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Year End Tax Strategies Pt. 3: Retirement

(posted: December 14th, 2015)

Happy retired couple on a beach
As you end the year and start to think about tax season ahead, we've got some tips and ideas for all you planners out there.

In this third post in our year end tax series, we're looking at several retirement plan strategies that could reduce your tax burden, depending on your situation.

People don't always remember to pay themselves first, so we find ourselves repeating this first one a lot:

Contribute to Your Employeer-provided Retirement Plan
At the very least, make sure you are saving up to the amount your employer will match--why leave free money on the table? If you're 50 or older, make a catch-up contribution. If you expect to be in a higher tax bracket down the road (say, if you're a younger worker who has yet to reach peak earning years) and your employer offers the Roth 401(k), consider it. You won't get any up-front tax benefits, but after you retire, qualified distributions will be tax-free.

2015 federal limits for retirement accounts:

401(k), 403(b) and 457

  • Contribution Limit: $18,000
  • Catch-up Contribution: $6,000


  • Contribution Limit: $12,500
  • Catch-up Contribution: $3,000

Individual 401(k)

  • Contribution Limit: 20% of net self-employment income (or 25% of compensation) plus $18,000, up to $53,000
  • Catch-up Contribution: $6,000

Traditional IRA and Roth IRA

  • Contribution Limit: $5,500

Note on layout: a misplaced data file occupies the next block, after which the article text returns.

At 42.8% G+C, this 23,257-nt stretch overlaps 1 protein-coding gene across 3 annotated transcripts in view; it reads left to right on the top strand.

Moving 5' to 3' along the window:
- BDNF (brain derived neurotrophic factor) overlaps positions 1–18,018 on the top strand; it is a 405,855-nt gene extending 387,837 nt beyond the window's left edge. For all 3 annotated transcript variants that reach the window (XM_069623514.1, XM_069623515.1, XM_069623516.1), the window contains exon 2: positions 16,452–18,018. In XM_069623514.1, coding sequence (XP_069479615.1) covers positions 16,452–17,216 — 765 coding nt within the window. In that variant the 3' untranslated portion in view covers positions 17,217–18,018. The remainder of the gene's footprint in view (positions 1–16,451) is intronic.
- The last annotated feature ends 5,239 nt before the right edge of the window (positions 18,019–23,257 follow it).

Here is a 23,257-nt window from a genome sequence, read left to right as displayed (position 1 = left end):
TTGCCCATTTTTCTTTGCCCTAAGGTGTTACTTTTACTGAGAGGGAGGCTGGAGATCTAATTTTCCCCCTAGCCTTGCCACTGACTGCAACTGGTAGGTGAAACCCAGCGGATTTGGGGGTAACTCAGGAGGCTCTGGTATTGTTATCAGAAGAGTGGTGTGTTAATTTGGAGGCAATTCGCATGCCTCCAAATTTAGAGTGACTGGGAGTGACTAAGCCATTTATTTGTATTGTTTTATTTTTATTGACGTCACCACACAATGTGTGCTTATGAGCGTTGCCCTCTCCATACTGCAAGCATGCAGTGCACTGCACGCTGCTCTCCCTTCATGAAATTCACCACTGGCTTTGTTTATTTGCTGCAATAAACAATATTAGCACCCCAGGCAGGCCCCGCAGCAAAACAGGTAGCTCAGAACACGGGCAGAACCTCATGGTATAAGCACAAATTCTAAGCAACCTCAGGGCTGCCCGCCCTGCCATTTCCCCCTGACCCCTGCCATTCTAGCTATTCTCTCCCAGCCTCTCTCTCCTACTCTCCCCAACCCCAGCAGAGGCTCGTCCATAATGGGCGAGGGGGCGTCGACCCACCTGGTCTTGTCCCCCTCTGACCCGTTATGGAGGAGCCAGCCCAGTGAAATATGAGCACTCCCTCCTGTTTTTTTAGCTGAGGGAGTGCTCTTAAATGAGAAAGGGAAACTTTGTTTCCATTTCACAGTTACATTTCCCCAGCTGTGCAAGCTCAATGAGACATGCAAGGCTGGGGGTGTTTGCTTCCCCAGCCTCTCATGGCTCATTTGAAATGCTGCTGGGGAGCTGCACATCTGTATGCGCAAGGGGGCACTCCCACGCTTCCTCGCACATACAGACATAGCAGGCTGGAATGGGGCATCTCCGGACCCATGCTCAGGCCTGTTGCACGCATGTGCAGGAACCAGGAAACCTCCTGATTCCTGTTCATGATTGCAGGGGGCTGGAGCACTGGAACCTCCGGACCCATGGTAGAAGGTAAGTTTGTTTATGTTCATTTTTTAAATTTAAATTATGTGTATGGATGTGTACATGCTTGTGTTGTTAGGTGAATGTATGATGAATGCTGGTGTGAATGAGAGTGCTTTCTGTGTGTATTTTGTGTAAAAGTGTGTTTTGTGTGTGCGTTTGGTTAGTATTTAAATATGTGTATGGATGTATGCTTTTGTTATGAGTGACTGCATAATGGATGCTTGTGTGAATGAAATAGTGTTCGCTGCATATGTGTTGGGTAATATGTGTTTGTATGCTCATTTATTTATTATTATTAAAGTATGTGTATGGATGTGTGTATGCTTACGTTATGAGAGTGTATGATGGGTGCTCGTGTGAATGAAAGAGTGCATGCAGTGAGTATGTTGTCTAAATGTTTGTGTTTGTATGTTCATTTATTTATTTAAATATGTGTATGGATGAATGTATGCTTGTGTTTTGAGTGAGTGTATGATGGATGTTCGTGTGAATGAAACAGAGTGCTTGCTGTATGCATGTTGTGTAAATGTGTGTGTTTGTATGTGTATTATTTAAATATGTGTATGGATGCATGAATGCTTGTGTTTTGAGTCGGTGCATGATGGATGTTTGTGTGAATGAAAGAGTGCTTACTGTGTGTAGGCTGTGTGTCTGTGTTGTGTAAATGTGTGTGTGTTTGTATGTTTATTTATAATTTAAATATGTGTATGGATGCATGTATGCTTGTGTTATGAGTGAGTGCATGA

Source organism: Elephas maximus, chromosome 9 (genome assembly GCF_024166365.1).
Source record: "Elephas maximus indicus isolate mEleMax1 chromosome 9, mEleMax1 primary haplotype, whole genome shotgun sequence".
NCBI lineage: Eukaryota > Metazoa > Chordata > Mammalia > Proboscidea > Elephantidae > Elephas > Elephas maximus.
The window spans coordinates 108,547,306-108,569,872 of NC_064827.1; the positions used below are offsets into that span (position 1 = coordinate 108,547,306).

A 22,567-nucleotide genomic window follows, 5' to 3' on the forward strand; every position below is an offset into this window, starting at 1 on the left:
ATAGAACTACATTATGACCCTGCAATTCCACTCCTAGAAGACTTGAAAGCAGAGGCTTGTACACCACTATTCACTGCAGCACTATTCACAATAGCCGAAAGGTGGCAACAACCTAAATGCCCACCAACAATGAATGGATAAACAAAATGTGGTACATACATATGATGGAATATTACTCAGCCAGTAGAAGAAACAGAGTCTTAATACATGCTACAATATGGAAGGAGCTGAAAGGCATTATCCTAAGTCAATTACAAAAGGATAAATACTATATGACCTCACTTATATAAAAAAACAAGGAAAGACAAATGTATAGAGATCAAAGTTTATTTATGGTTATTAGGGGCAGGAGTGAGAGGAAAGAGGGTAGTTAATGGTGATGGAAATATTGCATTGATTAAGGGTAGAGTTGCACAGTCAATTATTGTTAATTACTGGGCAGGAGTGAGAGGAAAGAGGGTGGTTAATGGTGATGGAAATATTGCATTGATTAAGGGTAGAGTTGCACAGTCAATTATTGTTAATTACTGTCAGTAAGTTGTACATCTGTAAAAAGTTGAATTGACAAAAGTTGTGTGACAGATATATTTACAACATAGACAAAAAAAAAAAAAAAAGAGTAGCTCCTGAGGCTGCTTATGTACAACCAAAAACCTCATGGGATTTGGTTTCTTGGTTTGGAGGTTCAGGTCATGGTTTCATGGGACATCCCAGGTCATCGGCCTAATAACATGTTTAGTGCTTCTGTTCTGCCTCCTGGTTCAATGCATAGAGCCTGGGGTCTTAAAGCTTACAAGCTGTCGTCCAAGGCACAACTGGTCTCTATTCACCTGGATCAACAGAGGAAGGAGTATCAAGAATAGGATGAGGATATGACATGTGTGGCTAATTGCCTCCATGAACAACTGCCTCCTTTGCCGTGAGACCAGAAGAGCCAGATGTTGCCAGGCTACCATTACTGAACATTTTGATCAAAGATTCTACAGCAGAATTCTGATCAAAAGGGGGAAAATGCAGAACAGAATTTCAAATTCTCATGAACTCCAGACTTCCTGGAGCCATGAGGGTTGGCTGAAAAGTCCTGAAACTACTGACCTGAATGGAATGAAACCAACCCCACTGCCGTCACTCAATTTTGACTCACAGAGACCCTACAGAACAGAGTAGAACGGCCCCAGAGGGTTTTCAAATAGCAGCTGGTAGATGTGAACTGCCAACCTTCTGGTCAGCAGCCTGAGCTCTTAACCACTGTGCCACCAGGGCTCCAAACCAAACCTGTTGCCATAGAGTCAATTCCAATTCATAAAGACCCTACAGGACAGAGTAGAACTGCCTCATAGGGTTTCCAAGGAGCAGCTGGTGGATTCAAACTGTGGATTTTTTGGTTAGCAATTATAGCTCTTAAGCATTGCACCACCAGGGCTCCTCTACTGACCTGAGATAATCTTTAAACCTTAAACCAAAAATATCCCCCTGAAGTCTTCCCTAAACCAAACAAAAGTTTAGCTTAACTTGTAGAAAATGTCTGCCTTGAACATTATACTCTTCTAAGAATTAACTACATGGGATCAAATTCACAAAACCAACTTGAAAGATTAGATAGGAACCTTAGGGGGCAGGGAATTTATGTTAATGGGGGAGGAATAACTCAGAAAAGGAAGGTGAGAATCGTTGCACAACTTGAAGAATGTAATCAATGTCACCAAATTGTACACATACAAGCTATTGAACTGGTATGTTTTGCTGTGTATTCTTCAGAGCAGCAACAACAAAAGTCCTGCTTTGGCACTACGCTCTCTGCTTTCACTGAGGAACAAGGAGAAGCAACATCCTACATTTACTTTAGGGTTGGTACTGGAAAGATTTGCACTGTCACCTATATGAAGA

• Catch-up Contribution: $1,000

Consider a small business retirement account such as a SEP-IRA, SIMPLE IRA, Individual 401(k) or other qualified retirement plan. Contributions are tax-deductible and grow tax-deferred. If you open a qualified retirement account by December 31, you have until the day you file next year, including extensions, to make this year's contribution.

Make An IRA Contribution
Although you have until next April 15 to make your 2015 contribution, early contributions will give your money more time to benefit from potential long-term compound growth. So consider making your 2015 and your 2016 contribution early next year. If you're eligible, a Roth IRA might be a good option as well, especially if you're not eligible for a deductible traditional IRA contribution.

If you are 70 1/2 or older and have required minimum distributions (RMDs) from your retirement accounts, do it before the end of the year. If you just turned 70 1/2 this year, you can wait until April 1, 2016 to take your first RMD. However, if you wait until next year to start, you will have two distributions in the same year, which might bump you into a higher marginal tax bracket.

This post is part of our series on steps you can take at the end of the year to make tax time easier. The Year End Tax Strategies series includes:

As always, if you need help or wonder if any of these strategies is right for you, please Contact Us!


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